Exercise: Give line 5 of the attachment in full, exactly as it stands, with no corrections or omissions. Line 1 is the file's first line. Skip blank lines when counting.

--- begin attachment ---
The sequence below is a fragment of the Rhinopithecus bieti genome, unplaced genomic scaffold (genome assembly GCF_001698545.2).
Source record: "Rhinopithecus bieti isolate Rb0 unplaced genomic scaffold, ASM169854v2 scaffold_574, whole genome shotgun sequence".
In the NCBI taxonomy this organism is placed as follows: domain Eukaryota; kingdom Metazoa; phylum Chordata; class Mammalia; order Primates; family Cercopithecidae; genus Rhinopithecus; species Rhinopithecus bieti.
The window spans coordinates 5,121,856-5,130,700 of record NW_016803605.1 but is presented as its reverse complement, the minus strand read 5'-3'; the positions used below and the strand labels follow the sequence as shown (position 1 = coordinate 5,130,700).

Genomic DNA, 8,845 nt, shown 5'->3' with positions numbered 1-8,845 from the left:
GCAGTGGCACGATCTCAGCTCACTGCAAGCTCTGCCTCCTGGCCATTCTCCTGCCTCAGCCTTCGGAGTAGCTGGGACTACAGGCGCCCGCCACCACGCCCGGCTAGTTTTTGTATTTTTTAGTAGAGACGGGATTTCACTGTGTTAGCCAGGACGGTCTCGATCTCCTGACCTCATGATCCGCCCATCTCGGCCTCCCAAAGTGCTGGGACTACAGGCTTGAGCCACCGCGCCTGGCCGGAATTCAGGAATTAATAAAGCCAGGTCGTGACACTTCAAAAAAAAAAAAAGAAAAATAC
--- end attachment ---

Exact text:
Genomic DNA, 8,845 nt, shown 5'->3' with positions numbered 1-8,845 from the left: